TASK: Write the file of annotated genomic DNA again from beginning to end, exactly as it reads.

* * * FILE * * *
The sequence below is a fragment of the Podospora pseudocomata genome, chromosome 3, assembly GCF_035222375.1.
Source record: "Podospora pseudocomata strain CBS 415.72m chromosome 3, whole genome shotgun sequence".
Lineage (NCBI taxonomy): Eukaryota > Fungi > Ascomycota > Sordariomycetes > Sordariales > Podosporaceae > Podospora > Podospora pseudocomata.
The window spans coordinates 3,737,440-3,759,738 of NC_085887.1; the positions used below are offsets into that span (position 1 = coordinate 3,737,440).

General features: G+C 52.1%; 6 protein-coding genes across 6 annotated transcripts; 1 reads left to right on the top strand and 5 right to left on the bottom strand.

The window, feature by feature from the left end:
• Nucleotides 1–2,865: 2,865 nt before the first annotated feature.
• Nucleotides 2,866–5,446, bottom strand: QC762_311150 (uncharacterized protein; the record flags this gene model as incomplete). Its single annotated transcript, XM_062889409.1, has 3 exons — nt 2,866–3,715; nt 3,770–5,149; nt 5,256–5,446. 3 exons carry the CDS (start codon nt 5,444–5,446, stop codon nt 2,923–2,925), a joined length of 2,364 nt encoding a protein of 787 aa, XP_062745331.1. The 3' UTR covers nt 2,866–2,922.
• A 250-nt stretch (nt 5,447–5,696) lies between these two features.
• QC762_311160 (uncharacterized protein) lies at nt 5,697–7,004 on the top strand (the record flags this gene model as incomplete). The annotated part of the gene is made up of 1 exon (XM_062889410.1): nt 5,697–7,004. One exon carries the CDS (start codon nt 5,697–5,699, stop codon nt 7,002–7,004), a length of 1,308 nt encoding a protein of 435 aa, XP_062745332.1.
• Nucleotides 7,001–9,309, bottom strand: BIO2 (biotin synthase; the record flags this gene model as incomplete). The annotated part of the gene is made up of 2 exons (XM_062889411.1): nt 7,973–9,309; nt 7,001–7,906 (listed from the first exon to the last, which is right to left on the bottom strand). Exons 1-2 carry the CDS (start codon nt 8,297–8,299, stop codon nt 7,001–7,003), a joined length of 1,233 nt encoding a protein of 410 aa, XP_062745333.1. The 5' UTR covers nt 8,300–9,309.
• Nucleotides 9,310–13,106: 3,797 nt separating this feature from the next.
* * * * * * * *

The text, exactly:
The sequence below is a fragment of the Podospora pseudocomata genome, chromosome 3, assembly GCF_035222375.1.
Source record: "Podospora pseudocomata strain CBS 415.72m chromosome 3, whole genome shotgun sequence".
Lineage (NCBI taxonomy): Eukaryota > Fungi > Ascomycota > Sordariomycetes > Sordariales > Podosporaceae > Podospora > Podospora pseudocomata.
The window spans coordinates 3,737,440-3,759,738 of NC_085887.1; the positions used below are offsets into that span (position 1 = coordinate 3,737,440).

General features: G+C 52.1%; 6 protein-coding genes across 6 annotated transcripts; 1 reads left to right on the top strand and 5 right to left on the bottom strand.

The window, feature by feature from the left end:
• Nucleotides 1–2,865: 2,865 nt before the first annotated feature.
• Nucleotides 2,866–5,446, bottom strand: QC762_311150 (uncharacterized protein; the record flags this gene model as incomplete). Its single annotated transcript, XM_062889409.1, has 3 exons — nt 2,866–3,715; nt 3,770–5,149; nt 5,256–5,446. 3 exons carry the CDS (start codon nt 5,444–5,446, stop codon nt 2,923–2,925), a joined length of 2,364 nt encoding a protein of 787 aa, XP_062745331.1. The 3' UTR covers nt 2,866–2,922.
• A 250-nt stretch (nt 5,447–5,696) lies between these two features.
• QC762_311160 (uncharacterized protein) lies at nt 5,697–7,004 on the top strand (the record flags this gene model as incomplete). The annotated part of the gene is made up of 1 exon (XM_062889410.1): nt 5,697–7,004. One exon carries the CDS (start codon nt 5,697–5,699, stop codon nt 7,002–7,004), a length of 1,308 nt encoding a protein of 435 aa, XP_062745332.1.
• Nucleotides 7,001–9,309, bottom strand: BIO2 (biotin synthase; the record flags this gene model as incomplete). The annotated part of the gene is made up of 2 exons (XM_062889411.1): nt 7,973–9,309; nt 7,001–7,906 (listed from the first exon to the last, which is right to left on the bottom strand). Exons 1-2 carry the CDS (start codon nt 8,297–8,299, stop codon nt 7,001–7,003), a joined length of 1,233 nt encoding a protein of 410 aa, XP_062745333.1. The 5' UTR covers nt 8,300–9,309.
• Nucleotides 9,310–13,106: 3,797 nt separating this feature from the next.